Statue of Liberty
STATUE Liberty HD
- New York Harbor: Ferry leaves from Battery Park
- Jersey City, NJ: Liberty State Park
- Info: (212) 363-3200
- Ferry: (212) 269-5755
- Price subject to change:
- $12 adults
- $10 seniors
- $5 children 4-12
- FREE children under 4
- 8:30am - 5:15pm
Ferries leave every 30 minutes
- Holiday Hours
- Closed only on Christmas Day
- 1 to South Ferry (reopened); 4 or 5 to Bowling Green
- Additional Information
"Liberty Enlightening the World" , known as the Statue of Liberty, is one of the most famous New York State U.S. and worldwide. It is located on Liberty Island south of the island of Manhattan, near the mouth of the Hudson River near Ellis Island. The Statue of Liberty was a gift from the French to the Americans in 1886 to commemorate the centennial of the Declaration of Independence of the United States and as a sign of friendship between the two nations. It was inaugurated on October 28, 1886 in the presence of U.S. President at the time, Grover Cleveland. The statue is the work of French sculptor Frederic Auguste Bartholdi and the internal structure was designed by engineer Gustave Eiffel. The French architect Eugène Viollet-le-Duc, was responsible for the choice of the brass used for the construction of the statue . On October 15, 1924, the statue was declared a National Monument and the United States October 15, 1965 Ellis Island was added. Since 1984 is considered World Heritage by UNESCO.
- Price includes admission to Ellis Island
- No Pets
- Audio tour available
The Statue of Liberty, as well as being an important monument in the city of New York, became a symbol of U.S. occupation and in a more general level, freedom and emancipation from oppression. Since its opening in 1886, the statue was the first vision they had when European immigrants arrived to America after crossing the Atlantic Ocean. In architectural terms, the statue recalls the famous Colossus of Rhodes, one of the "seven wonders of the world." She was nominated for the "new world wonders," where was a finalist. The name given by UNESCO is "National Monument Statue of Liberty." Since June 10, 1933 is responsible for its administration the National Park Service of the United States.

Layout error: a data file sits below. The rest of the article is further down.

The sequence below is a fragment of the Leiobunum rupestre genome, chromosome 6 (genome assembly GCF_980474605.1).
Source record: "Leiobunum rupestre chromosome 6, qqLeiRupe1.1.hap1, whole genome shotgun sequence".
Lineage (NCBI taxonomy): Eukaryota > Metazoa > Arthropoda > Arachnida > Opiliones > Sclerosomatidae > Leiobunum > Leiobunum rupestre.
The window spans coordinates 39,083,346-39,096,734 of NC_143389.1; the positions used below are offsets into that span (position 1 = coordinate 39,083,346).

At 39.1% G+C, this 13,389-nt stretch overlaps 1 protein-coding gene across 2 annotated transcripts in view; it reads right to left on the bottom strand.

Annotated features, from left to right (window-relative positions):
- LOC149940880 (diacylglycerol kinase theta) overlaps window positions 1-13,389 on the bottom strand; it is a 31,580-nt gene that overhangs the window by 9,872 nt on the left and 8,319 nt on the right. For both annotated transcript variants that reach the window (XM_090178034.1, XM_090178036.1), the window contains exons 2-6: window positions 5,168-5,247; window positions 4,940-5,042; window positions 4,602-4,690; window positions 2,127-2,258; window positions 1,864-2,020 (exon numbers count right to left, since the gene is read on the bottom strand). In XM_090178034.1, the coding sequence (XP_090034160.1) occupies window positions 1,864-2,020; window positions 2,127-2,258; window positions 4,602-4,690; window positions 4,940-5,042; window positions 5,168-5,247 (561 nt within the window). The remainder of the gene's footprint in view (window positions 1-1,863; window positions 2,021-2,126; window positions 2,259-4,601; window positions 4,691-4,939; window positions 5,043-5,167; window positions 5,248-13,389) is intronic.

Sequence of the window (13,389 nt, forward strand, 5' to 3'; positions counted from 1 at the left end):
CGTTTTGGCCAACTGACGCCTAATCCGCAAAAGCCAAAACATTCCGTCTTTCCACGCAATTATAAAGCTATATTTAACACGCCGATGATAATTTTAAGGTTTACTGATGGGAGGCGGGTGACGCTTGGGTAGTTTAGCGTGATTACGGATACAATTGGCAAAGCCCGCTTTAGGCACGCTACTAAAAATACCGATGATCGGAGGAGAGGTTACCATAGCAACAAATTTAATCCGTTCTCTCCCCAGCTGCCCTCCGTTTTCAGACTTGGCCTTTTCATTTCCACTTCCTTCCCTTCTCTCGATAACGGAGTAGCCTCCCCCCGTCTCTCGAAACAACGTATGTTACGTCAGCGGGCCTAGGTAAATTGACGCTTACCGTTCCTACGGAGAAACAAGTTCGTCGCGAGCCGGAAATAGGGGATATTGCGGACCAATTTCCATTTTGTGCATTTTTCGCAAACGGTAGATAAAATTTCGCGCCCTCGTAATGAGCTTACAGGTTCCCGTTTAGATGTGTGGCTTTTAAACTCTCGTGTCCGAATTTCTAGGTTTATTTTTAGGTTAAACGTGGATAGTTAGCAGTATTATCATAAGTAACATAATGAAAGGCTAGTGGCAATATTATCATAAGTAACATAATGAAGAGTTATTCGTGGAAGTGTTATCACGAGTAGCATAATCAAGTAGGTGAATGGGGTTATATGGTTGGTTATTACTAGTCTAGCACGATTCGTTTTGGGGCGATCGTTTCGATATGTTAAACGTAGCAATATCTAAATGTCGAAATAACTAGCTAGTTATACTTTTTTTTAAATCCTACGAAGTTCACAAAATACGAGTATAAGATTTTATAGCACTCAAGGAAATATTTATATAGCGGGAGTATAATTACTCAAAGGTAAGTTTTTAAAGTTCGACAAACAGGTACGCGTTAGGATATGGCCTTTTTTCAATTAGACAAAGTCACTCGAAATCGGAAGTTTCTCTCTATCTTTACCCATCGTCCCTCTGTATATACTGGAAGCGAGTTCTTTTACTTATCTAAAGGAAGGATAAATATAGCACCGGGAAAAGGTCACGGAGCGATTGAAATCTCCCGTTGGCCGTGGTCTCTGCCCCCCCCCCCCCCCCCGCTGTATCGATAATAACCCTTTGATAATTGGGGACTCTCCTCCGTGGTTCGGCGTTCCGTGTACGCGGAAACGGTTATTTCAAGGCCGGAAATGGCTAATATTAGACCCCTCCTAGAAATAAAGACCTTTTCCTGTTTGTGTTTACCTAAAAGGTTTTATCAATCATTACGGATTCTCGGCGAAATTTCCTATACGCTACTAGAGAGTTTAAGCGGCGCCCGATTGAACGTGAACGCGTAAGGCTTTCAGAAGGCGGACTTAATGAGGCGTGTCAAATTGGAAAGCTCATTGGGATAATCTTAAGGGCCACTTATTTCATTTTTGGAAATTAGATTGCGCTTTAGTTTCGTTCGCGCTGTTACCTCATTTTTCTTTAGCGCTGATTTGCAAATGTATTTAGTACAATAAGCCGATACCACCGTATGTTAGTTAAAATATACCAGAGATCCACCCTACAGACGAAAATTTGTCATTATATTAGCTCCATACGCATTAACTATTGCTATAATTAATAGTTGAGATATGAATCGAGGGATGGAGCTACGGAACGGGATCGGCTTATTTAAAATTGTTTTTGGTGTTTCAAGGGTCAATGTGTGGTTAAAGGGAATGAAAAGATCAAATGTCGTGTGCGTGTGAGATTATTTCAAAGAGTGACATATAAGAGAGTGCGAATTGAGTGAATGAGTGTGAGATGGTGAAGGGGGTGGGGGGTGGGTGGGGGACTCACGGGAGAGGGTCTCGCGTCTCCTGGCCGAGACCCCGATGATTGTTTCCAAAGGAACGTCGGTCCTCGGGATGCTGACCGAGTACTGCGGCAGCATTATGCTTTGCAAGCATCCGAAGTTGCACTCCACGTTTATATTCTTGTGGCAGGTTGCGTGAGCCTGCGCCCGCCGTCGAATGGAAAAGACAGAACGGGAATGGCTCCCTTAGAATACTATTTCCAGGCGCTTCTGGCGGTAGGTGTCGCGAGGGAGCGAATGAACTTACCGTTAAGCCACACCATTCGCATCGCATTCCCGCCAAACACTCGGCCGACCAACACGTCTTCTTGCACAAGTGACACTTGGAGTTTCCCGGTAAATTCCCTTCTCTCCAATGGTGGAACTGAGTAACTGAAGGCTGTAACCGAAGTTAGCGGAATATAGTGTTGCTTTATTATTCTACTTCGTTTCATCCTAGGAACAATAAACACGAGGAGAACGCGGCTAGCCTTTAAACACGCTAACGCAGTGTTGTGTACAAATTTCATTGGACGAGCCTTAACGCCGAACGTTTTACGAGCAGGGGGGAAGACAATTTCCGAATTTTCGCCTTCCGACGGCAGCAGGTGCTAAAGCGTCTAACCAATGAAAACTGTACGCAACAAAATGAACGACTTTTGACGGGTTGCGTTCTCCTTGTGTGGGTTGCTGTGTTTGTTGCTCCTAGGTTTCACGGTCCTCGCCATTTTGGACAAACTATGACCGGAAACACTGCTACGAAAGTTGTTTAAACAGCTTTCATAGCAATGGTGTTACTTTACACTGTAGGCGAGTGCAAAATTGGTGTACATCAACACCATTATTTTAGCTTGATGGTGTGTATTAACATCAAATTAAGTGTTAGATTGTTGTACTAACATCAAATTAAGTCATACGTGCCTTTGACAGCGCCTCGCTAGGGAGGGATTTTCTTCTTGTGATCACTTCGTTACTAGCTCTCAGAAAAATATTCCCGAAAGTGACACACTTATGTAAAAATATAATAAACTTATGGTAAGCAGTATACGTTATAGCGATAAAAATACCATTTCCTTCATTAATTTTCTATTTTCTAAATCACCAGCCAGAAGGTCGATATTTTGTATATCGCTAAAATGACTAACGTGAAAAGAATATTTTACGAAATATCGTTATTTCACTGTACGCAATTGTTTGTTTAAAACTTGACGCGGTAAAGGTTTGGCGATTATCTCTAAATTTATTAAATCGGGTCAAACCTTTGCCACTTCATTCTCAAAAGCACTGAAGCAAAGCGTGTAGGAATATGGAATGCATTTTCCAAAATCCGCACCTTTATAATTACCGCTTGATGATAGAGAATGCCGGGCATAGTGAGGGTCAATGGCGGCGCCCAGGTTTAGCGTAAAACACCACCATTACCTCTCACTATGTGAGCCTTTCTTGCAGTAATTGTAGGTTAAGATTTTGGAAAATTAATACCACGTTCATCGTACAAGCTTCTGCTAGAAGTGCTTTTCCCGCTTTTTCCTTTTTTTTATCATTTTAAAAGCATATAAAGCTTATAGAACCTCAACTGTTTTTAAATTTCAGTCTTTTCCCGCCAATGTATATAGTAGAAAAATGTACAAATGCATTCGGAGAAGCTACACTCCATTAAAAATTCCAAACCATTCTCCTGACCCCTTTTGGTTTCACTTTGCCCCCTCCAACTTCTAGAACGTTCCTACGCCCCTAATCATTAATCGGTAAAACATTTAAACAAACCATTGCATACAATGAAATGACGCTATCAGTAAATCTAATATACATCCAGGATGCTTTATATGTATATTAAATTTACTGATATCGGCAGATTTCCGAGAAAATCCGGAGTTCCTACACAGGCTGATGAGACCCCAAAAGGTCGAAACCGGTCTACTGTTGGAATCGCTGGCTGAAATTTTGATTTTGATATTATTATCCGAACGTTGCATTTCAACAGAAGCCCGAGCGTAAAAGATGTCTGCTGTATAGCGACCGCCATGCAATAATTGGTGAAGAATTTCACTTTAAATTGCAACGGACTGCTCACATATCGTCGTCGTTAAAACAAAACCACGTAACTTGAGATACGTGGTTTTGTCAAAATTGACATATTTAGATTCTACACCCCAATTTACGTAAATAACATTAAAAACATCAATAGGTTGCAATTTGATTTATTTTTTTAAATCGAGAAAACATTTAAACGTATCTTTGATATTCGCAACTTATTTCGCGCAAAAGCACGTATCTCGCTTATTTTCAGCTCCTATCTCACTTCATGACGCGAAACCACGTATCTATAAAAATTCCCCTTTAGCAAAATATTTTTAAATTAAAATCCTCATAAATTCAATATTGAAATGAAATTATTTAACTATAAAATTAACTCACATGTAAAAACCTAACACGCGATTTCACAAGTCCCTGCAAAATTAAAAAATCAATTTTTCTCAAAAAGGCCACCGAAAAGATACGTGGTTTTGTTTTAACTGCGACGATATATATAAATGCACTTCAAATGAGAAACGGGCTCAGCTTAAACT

There are several hypotheses of historians on the model could have been used to determine the face of the statue, but none of them are really short so far. Among the possible inspiration for the statue's face is Isabella Eugenie Boyer , widow of millionaire inventor Isaac Singer.
According to other sources, Bartholdi would have been inspired in the face of his mother, Charlotte Bartholdi (1801-1891), and is considered the best case to date. The National Geographic supported this possibility, indicating that the sculptor never explained nor deny this resemblance to her mother. Other versions say that Bartholdi would have liked to play the face of a girl perched on a barricade holding a torch, the day after the coup d'etat of Napoleon III. Perhaps just made a synthesis of several female faces, in order to provide a neutral and impersonal image of Liberty.
During a visit to Egypt, Bartholdi had to do a job in the Suez Canal. This project began under the direction of the employer and French diplomat Ferdinand de Lesseps, who later became one of his best friends. Bartholdi envisioned a great lighthouse, which would be in the entrance channel, which would mark the routes. The lighthouse was designed as the image with classic look (stole, sandals, facial expression) of the goddess Libertas in Roman mythology, god of freedom. It was intended that the beacon light shining through a bandage wrapped around the top of the lighthouse, and the idea of a torch held in the air, into the sky. Barthold presented the project to Khedive Ismail Pasha in 1867 and again in 1869, but the project was not approved. The drawings of the project entitled "Egypt is the light of Asia" largely resemble the Statue of Liberty but Bartholdi said the New York monument was not re-use, but an original work.